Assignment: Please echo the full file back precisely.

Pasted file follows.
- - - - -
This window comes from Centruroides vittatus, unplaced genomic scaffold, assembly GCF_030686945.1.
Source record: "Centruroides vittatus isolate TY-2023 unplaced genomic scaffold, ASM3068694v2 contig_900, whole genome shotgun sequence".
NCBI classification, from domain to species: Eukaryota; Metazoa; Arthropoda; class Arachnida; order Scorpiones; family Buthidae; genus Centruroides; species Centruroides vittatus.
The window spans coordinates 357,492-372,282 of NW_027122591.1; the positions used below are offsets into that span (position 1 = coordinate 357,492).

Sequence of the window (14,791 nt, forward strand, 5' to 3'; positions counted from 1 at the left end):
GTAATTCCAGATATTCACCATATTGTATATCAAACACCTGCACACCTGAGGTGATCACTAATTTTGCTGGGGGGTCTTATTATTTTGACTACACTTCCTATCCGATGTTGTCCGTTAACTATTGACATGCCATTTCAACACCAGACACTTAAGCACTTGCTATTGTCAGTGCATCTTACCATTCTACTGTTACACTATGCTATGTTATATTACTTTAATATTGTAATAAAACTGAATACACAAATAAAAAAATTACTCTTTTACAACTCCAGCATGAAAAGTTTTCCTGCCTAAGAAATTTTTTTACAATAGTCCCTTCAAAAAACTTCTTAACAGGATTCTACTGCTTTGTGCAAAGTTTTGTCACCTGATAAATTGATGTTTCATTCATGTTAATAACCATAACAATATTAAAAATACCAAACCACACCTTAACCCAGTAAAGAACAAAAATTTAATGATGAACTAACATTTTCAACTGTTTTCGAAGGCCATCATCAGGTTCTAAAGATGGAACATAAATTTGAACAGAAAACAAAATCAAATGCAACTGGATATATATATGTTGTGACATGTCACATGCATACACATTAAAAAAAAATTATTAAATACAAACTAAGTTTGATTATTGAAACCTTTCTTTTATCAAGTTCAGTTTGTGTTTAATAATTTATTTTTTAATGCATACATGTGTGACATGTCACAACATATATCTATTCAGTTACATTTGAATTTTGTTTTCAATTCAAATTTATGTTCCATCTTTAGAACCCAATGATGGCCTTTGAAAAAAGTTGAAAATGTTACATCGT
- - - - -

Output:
This window comes from Centruroides vittatus, unplaced genomic scaffold, assembly GCF_030686945.1.
Source record: "Centruroides vittatus isolate TY-2023 unplaced genomic scaffold, ASM3068694v2 contig_900, whole genome shotgun sequence".
NCBI classification, from domain to species: Eukaryota; Metazoa; Arthropoda; class Arachnida; order Scorpiones; family Buthidae; genus Centruroides; species Centruroides vittatus.
The window spans coordinates 357,492-372,282 of NW_027122591.1; the positions used below are offsets into that span (position 1 = coordinate 357,492).

Sequence of the window (14,791 nt, forward strand, 5' to 3'; positions counted from 1 at the left end):
GTAATTCCAGATATTCACCATATTGTATATCAAACACCTGCACACCTGAGGTGATCACTAATTTTGCTGGGGGGTCTTATTATTTTGACTACACTTCCTATCCGATGTTGTCCGTTAACTATTGACATGCCATTTCAACACCAGACACTTAAGCACTTGCTATTGTCAGTGCATCTTACCATTCTACTGTTACACTATGCTATGTTATATTACTTTAATATTGTAATAAAACTGAATACACAAATAAAAAAATTACTCTTTTACAACTCCAGCATGAAAAGTTTTCCTGCCTAAGAAATTTTTTTACAATAGTCCCTTCAAAAAACTTCTTAACAGGATTCTACTGCTTTGTGCAAAGTTTTGTCACCTGATAAATTGATGTTTCATTCATGTTAATAACCATAACAATATTAAAAATACCAAACCACACCTTAACCCAGTAAAGAACAAAAATTTAATGATGAACTAACATTTTCAACTGTTTTCGAAGGCCATCATCAGGTTCTAAAGATGGAACATAAATTTGAACAGAAAACAAAATCAAATGCAACTGGATATATATATGTTGTGACATGTCACATGCATACACATTAAAAAAAAATTATTAAATACAAACTAAGTTTGATTATTGAAACCTTTCTTTTATCAAGTTCAGTTTGTGTTTAATAATTTATTTTTTAATGCATACATGTGTGACATGTCACAACATATATCTATTCAGTTACATTTGAATTTTGTTTTCAATTCAAATTTATGTTCCATCTTTAGAACCCAATGATGGCCTTTGAAAAAAGTTGAAAATGTTACATCGT